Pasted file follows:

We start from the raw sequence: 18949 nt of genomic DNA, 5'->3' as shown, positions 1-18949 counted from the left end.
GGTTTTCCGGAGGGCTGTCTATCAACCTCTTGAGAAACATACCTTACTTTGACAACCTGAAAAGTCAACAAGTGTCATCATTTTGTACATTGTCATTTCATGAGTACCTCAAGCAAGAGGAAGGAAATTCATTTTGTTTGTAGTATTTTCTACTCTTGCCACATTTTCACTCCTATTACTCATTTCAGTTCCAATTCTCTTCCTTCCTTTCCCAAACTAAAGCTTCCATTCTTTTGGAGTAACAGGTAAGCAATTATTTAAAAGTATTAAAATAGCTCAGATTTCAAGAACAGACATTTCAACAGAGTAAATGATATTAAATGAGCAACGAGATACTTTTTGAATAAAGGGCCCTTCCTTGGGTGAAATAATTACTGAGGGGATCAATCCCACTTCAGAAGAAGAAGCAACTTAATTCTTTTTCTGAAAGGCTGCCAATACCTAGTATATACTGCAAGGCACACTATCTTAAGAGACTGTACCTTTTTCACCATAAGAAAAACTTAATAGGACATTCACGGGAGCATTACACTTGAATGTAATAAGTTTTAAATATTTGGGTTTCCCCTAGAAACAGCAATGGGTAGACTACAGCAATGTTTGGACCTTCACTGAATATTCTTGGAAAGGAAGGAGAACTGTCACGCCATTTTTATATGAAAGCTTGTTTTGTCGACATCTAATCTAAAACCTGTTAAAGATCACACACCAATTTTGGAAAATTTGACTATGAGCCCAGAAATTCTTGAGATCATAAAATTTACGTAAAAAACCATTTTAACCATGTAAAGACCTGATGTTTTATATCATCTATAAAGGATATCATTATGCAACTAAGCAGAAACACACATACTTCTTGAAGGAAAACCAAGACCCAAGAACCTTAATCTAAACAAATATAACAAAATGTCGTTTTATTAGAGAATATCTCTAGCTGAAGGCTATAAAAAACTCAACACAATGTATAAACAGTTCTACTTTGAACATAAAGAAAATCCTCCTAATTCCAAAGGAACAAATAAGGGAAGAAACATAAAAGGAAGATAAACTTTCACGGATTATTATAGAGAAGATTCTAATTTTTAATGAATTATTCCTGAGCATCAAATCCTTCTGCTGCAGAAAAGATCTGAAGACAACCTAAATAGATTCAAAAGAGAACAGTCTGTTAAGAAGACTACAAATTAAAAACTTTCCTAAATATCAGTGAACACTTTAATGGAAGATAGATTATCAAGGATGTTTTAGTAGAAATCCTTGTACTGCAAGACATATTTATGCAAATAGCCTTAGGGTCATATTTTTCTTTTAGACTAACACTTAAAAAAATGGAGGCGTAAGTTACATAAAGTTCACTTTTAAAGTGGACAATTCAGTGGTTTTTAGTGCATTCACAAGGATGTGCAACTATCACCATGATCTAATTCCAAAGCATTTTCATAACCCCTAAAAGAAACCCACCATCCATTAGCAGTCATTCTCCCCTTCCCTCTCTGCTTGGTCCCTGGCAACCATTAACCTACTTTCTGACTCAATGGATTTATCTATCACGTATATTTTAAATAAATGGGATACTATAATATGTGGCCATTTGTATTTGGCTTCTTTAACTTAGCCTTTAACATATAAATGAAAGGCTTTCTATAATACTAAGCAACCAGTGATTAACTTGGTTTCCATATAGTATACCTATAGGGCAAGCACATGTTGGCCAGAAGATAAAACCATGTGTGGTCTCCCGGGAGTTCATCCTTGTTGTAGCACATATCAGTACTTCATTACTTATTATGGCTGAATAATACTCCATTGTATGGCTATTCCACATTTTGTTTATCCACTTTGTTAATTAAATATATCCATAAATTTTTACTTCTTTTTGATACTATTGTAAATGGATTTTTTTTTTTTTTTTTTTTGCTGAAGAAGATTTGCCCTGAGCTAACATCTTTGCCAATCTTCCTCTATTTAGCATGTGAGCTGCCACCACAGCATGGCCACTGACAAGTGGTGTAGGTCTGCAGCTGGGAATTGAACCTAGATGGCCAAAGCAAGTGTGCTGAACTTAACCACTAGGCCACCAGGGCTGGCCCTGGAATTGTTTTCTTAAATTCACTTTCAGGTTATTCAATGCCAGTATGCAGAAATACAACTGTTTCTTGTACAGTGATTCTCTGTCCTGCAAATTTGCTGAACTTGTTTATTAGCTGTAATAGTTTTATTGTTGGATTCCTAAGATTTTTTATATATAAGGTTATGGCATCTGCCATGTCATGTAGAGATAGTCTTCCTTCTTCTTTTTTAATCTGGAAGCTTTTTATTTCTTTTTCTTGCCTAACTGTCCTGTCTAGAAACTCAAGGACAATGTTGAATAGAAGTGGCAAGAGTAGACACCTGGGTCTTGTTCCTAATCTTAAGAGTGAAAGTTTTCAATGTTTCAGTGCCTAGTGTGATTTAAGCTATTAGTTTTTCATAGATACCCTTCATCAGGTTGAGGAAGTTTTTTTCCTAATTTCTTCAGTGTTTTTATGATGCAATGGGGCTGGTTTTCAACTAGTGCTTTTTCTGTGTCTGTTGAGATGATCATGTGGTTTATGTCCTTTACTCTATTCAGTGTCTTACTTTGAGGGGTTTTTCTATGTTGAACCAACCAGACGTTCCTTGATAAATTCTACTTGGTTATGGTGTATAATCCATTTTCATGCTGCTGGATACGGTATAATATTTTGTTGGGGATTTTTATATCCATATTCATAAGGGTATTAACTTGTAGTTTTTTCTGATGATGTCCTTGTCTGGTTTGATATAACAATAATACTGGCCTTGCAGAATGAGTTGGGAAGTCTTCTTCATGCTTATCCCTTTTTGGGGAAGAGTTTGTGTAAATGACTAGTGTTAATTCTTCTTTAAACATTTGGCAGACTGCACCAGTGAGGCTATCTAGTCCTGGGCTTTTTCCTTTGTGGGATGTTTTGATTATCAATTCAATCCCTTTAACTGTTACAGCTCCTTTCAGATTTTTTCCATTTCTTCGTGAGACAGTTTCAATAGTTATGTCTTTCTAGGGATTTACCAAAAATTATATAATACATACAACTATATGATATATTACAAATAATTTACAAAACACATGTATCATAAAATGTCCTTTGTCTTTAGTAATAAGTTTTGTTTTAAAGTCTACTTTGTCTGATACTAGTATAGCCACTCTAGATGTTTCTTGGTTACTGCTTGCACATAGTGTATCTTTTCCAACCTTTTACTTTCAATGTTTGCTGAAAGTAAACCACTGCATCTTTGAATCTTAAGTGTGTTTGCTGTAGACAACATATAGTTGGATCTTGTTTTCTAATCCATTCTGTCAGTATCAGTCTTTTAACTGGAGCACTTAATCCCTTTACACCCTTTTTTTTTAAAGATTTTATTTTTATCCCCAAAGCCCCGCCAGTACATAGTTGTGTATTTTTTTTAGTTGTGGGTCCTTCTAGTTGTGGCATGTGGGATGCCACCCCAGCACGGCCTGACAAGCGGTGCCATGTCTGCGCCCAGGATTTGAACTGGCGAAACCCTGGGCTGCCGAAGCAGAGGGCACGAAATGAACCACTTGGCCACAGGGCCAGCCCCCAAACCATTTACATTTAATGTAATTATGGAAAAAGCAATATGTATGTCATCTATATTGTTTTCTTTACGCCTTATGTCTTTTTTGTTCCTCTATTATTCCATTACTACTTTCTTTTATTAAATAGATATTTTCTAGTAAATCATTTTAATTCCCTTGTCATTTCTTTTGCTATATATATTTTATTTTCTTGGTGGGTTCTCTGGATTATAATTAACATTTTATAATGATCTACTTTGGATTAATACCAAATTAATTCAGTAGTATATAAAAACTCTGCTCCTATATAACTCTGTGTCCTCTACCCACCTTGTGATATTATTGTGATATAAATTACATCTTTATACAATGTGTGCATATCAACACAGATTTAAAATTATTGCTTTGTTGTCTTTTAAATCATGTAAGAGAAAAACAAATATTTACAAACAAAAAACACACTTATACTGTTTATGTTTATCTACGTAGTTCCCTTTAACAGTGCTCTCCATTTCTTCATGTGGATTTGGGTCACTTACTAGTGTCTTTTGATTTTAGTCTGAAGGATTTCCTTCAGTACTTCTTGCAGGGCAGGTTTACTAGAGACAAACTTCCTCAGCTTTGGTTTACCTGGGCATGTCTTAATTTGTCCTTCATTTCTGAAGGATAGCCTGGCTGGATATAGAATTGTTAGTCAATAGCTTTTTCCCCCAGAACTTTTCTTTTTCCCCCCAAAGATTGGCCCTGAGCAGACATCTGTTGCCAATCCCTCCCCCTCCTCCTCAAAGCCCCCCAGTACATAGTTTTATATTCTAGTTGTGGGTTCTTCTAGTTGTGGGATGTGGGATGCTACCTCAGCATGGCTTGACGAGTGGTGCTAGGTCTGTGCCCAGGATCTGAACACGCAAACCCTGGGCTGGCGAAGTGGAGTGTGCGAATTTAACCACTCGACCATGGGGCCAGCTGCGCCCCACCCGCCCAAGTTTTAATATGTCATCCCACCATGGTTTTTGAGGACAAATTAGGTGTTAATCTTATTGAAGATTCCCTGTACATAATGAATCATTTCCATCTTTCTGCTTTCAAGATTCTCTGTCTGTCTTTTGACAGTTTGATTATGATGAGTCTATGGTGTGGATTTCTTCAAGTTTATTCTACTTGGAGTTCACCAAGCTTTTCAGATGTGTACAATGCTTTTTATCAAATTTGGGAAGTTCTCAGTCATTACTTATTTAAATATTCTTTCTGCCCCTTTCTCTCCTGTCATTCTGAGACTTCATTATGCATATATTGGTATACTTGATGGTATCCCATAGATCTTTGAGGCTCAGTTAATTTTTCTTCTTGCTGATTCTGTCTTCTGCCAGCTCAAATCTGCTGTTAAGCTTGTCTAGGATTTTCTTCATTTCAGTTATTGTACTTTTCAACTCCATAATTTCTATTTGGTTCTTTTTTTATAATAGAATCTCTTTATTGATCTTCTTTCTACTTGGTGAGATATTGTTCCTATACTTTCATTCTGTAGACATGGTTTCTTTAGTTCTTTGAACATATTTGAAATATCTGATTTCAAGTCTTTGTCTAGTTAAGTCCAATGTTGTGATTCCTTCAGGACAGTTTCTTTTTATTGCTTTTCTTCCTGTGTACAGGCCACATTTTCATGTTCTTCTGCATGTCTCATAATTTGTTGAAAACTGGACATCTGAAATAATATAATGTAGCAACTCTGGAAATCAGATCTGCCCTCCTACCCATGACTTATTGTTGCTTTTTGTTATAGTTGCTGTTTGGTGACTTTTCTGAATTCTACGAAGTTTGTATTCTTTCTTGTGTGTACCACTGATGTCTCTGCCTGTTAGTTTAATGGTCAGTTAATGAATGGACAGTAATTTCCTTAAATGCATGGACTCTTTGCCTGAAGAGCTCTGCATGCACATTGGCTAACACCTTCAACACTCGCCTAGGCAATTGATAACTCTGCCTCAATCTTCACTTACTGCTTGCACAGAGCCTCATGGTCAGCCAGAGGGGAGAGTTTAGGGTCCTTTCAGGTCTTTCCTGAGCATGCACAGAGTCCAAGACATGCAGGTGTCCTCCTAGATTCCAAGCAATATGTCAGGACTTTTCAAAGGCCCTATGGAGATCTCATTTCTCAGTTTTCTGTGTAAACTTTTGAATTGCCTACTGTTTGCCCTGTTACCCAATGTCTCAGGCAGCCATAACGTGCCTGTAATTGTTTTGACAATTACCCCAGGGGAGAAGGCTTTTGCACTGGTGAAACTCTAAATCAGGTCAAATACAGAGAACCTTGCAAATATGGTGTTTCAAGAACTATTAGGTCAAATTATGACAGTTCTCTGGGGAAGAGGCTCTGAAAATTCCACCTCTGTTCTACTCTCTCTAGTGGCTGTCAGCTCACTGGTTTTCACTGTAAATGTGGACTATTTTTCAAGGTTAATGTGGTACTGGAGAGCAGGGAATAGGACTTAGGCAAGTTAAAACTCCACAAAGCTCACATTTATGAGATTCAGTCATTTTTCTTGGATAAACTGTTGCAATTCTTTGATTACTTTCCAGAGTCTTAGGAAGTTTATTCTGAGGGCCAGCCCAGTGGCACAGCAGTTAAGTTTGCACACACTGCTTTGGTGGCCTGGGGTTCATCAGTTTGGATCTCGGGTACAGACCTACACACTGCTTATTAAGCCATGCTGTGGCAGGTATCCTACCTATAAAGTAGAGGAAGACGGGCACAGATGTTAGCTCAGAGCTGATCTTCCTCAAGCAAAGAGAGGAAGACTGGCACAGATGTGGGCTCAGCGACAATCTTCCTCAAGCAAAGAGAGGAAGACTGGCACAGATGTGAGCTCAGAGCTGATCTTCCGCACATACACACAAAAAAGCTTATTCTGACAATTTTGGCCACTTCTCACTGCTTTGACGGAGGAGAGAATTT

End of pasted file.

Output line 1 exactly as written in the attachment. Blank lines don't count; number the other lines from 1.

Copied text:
We start from the raw sequence: 18949 nt of genomic DNA, 5'->3' as shown, positions 1-18949 counted from the left end.